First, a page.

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LIVE MARKETS-Miners: negative catalysts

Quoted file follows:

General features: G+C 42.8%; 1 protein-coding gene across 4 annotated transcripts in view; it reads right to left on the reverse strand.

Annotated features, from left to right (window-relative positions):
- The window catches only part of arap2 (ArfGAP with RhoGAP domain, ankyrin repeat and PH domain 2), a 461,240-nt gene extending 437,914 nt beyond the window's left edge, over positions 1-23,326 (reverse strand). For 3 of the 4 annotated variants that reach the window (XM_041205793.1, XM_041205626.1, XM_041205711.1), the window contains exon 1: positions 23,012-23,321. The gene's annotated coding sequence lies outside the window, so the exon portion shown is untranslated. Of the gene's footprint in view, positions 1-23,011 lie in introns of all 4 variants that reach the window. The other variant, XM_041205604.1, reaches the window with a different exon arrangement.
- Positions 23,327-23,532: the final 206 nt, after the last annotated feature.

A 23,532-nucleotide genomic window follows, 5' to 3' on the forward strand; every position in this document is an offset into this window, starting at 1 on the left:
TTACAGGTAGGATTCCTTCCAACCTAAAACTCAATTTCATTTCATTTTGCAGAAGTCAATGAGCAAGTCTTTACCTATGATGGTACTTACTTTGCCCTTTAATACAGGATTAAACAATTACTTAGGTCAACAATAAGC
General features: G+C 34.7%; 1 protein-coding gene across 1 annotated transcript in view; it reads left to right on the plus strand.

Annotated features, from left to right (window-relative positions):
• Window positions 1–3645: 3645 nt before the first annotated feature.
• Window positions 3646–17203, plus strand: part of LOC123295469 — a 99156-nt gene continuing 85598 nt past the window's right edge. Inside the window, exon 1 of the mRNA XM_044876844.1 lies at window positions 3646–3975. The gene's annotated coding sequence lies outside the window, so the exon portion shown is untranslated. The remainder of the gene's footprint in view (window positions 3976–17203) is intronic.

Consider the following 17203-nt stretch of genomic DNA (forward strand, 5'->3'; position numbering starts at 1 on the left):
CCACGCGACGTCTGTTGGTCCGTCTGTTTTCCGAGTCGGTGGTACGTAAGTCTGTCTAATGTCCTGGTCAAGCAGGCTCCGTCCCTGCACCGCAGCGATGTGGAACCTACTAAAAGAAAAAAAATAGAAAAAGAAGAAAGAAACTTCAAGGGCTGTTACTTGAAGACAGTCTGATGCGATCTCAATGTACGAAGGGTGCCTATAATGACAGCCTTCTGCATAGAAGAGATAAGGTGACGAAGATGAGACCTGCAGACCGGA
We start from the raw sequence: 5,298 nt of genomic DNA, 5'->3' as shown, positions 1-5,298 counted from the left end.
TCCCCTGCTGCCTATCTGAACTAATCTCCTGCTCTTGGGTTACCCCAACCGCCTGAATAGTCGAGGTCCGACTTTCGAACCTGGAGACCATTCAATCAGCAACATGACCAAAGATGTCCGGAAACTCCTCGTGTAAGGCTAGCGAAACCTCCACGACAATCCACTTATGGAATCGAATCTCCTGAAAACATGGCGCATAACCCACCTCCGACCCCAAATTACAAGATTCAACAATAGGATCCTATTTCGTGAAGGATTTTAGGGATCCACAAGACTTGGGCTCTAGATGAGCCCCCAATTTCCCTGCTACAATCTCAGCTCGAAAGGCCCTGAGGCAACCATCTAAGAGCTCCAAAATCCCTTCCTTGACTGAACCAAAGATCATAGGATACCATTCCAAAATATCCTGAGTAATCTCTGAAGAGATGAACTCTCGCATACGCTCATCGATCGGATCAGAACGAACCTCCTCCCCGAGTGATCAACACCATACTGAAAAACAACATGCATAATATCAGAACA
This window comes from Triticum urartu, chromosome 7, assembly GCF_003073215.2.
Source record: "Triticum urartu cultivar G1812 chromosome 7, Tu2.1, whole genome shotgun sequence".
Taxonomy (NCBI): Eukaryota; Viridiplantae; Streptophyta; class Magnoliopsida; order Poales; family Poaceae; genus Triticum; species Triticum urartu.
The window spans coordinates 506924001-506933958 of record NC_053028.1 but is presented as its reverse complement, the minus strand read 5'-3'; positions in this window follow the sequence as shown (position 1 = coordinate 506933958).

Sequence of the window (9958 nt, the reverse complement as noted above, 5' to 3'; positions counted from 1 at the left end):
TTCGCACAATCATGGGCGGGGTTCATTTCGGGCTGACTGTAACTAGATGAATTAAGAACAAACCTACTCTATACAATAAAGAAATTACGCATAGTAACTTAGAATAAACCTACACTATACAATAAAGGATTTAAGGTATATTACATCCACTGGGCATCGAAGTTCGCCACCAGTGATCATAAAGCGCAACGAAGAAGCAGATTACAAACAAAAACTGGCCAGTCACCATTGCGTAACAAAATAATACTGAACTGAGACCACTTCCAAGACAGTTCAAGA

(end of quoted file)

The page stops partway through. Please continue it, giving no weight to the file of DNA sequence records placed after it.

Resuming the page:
* European stocks recover losses after 3-day rout * FTSE lags on miners, financial services * Investors seek out bargains, but worry about trade spat * Bayer and Lanxess gain after divesting chemical park unit Welcome to the home for real-time coverage of European equity markets brought to you by Reuters stocks reporters and anchored today by Josephine Mason. Reach her on Messenger to share your thoughts on market moves: rm://josephine.mason.thomsonreuters.com@reuters.net MINERS: NEGATIVE CATALYSTS (0856 GMT) Miners are not having a great time of late as escalating trade tensions send shivers through the sector and the industry index is trading at fresh 2019 lows with disappointing results from Glencore being the latest drag to the index, which the only one that's missing out on today's rebound in Europe. Core profit at Glencore fell 32% in H1, missing expectations and sending its shares to 2-1/2 year lows, as the company was hit by a collapse in global cobalt prices. Despite the disappointing results Jefferies has kept its 'buy' rating on the stock, saying investors should buy on weakness: "GLEN shares are inexpensive on FCF yield and offer investors leverage to a cyclical recovery in base metals over the next year". Their positive view on Glencore however looks more an exception, with Jefferies having downgraded a number of mining stocks just yesterday as "negative catalysts" emerge. "Following recent developments, including the escalation of trade wars, the devaluation of the RMB, and tightening measures in Chinese property markets, we lower our commodity price forecasts and make several ratings downgrades," they wrote. "A repeat of 2015-16 for mining is unlikely as balance sheets are much improved, but timing of a cyclical recovery has been pushed back ... and a more cautious view is warranted, even after the recent correction in share prices," they added. Indeed, as you can see in the chart, earning forecasts for the basic resources index have suffered a long string of downgrades to reach the most negative since 2016. (Danilo Masoni) ***** OPENING SNAPSHOT: RISK-ON IN EUROPE...FOR NOW (0725 GMT) A risk-on mood is spreading across European shares at the open as investors embark on some bargain hunting and some calm has returned to steady the major bourses after a brutal three-day sell-off in the wake of U.S. President Trump's dramatic decision to hit more Chinese products with more tariffs, escalating the trade dispute with Beijing. Frankfurt's trade-sensitive DAX is up 0.7%, lifted by gains in Bayer and Lanxess after agreeing to sell their chemical park operator Currenta to Macquarie Infrastructure and Real Assets (MIRA). Chip stocks are getting a little lift from decent results from Japan's Renesas, while also benefiting from the brighter mood across sectors most exposed to the U.S.-China spat. STMicro is up 1.1% and AMS is up 1.6%. Banks are falling with investors punishing ABN Amro for its comments on weaker margins, sending shares down 4.3% and hitting their lowest in three years, and Italy's UniCredit is falling 3.3% after it lowered its FY revenue forecast. Lagging the broader market, London's FTSE 100 has given up early gains dragged lower by its miners following Glencore's results and financial services after Legal & General and Standard Life Aberdeen numbers. Glencore's shares are down 3.6% and their weakest since October 2016. The blue-chip index is now flat. Here's your opening snapshot: (Josephine Mason) ***** BEFORE THE OPEN: BANKS, CHEMICALS AND MINERS (0658 GMT) Europe's stock futures are higher this morning, recovering from a bruising three-day sell-off as investors return to riskier assets and seek out bargains amid continued worries about the escalating trade war between Washington and Beijing. The rout wiped more than 5% off the pan European STOXX 600 index since Friday and knocked the benchmark to early June lows. This morning, European stocks futures are up 0.3-0.6%, shrugging off dire industrial output data from Germany. In corporate news, there's a raft of results from the financial services sector and in general the picture looks a little downbeat. Dutch bank ABN Amro delivered an unexpected 1% rise in Q2 net profit to 693 million euros ($777 million), as interest income rose and impairments on bad loans decreased, but dealers see the shares falling 3-5% due to margin pressures. The tone was equally cautious among rivals. Italy's biggest bank by assets UniCredit has cut its revenue target for 2019 due to expectations of lower for longer interest rates, while Germany's Commerzbank saw Q2 net profit little changed from a year ago but said its target for a slight increase in full-year net profit had become "significantly more ambitious". They are seen down 2-3%. In contrast, shares in payments company Wirecard are being buoyed in early deals after raising its 2019 outlook after reporting new client wins, including Germany's ALDI supermarket chains, as it reported a 35.6% gain in core profits in the second quarter. Chemicals M&A may provide some spark to proceedings. German chemical groups Bayer and Lanxess are getting a boost in early deals after agreeing to sell their chemical park operator Currenta to Macquarie Infrastructure and Real Assets (MIRA) for an enterprise value of 3.5 billion euros ($3.9 billion). A report that DuPont is considering a sale of its nutrition and biosciences unit, which supplies everything from soy-based food ingredients to tablet binders, may stir speculation about potential bidders. Other industrial materials companies include DSM, Kerry Group and Givaudan. Swiss drug company Novartis shares are expected to take a hit - seen down 2% - from news that U.S. drug and food watchdog said some data from early testing of its more than $2 million gene therapy Zolgensma was manipulated, although the agency believes the treatment should remain on the market. Glencore shares could fall as much as 5% after its results. UK miners may get knocked by weaker metal and iron ore prices amid worries about damage to demand from China, the world's top consumer of industrial materials, due to the trade dispute. UK utilities and E.ON may get knocked after the German energy group cautioned margins in Britain are getting squeezed just as the UK regulator told suppliers to lower their price caps following a drop in wholesale power and gas prices this year. Some UK headlines: L&G posts 11% rise in H1 operating profit Glencore first-half profit slumps 32% Spirax-Sarco Says H1 Organic Sales Growth Ahead Of Expectations, Profit Drops In Chromalox Standard Life Aberdeen H1 assets up 5% as market gains offset outflows (Josephine Mason) ***** EUROPE IN TENTATIVE RECOVERY (0617 GMT) Europe's stock futures are staging a very tentative recovery from a punishing three-day sell-off that knocked more than 5% of the pan European STOXX 600 index as nervous investors return to riskier assets and seek out bargains amid continued worries about the escalating trade war between Washington and Beijing. Still, Wall Street futures are firmly in the red - down about 0.4%. "We've gone from being hopeful a couple of weeks ago that talks in Shanghai would aid progress towards a deal and the removal of tariffs, to new tariffs, China no longer buying US agricultural goods and the US labeling China a currency manipulator. That's some escalation in a little over a week," says Craig Erlam, senior market analyst UK & EMEA at Oanda. Investors are also digesting comments from the Fed's James Bullard, which suggested that a rate cut in September is far from guaranteed. The market currently sees a 70% chance of another 25 bps cut. (Josephine Mason) ON OUR RADAR: BANKS AND M&A (0558 GMT) Concerns about the health of corporate Europe are deepening as Q2 results season continues (this morning, there's a flurry of bank results). The latest data from I/B/E/S Refinitiv shows analysts now expect companies listed on the pan-European STOXX 600 index to report a drop in earnings in the second and third quarters of 2019, which marks a severe deterioration from just a week ago. If it happens, that would be a prolonged corporate recession lasting at least three quarters (Q1 earnings dropped 2%), the first since 2016. Back to today with a mixed bag of results from financial services companies - Italy's biggest bank by assets UniCredit has cut its revenue target for 2019 due to expectations of lower for longer interest rates, while the country's No. 3 lender, Banco BPM , reported a sharp rise in net profit for the three months through June helped by capital gains and an improvement in core revenues. Dutch bank ABN Amro delivered an unexpected 1% rise in Q2 net profit to 693 million euros ($777 million), as interest income rose and impairments on bad loans decreased. Germany's Commerzbank saw Q2 net profit little changed from a year ago, helped by low taxes, but said its target for a slight increase in full-year net profit had become "significantly more ambitious". Payments company Wirecard has raised its 2019 outlook after reporting new client wins, including Germany's ALDI supermarket chains, as it reported a 35.6% gain in core profits in the second quarter. In M&A, France's CNP Assurances and Italy's Cattolica Assicurazioni are among a series of European bidders looking to submit binding offers for a controlling stake in the insurance arm of Italian lender UBI Banca. In other dealmaking, German chemical groups Bayer and Lanxess have agreed to sell chemical park operator Currenta to Macquarie Infrastructure and Real Assets (MIRA) for an enterprise value of 3.5 billion euros ($3.9 billion). The U.S. Food and Drug Administration said that some data from early testing of Novartis' more than $2 million gene therapy Zolgensma was manipulated, although the agency believes the treatment should remain on the market. Here are your early headlines: Wirecard nudges up 2019 guidance on the back of Q2 momentum HSBC Global Asset Management names Nicolas Moreau as CEO ProSieben Q2 revenues ahead 4% as growth areas offset TV ad slide Munich Re Q2 net profit up 36%, maintains 2019 profit forecast U.S. FDA says some data testing Novartis' $2 mln gene therapy was manipulated Lanxess, Bayer sell chemical park operator to Macquarie for $3.9 bln Commerzbank posts flat net profit in Q2, helped by low taxes EXCLUSIVE-Airbus plans A321 Toulouse expansion in traces of axed superjumbo ABN Amro tops estimates with modest Q2 profit rise Ahold second-quarter underlying earnings hit by April strike Italy's Banco BPM profit jumps on one-offs, improving revenues CNP Assurances and Cattolica among bidders for UBI's insurance arm - sources E.ON's Q2 retail profits slide as Britain continues to weigh Glencore to halt production at world's largest cobalt mine - FT (Josephine Mason) ***** EUROPE PAUSING FOR BREATH (0516 GMT) After yesterday's choppy session, European stocks are expected to recoup some of the recent losses soothed by the gains overnight in Asia and on Wall Street after China's move to fix the yuan at a slightly stronger rate and White House economic adviser Larry Kudlow's comment that President Donald Trump was planning to host a Chinese delegation for talks in September. That allayed fears of a further escalation in the trade war. After a bruising sell-off which saw three straight days of losses, IG financial spreadbetters expect London's FTSE to open 1 point higher at 7,173, Frankfurt's DAX to open 26 points higher at 11,594, and Paris' CAC to open 5 points higher at 5,239. (Josephine Mason) ***** (Reporting by Danilo Masoni, Josephine Mason and Thyagaraju Adinarayan)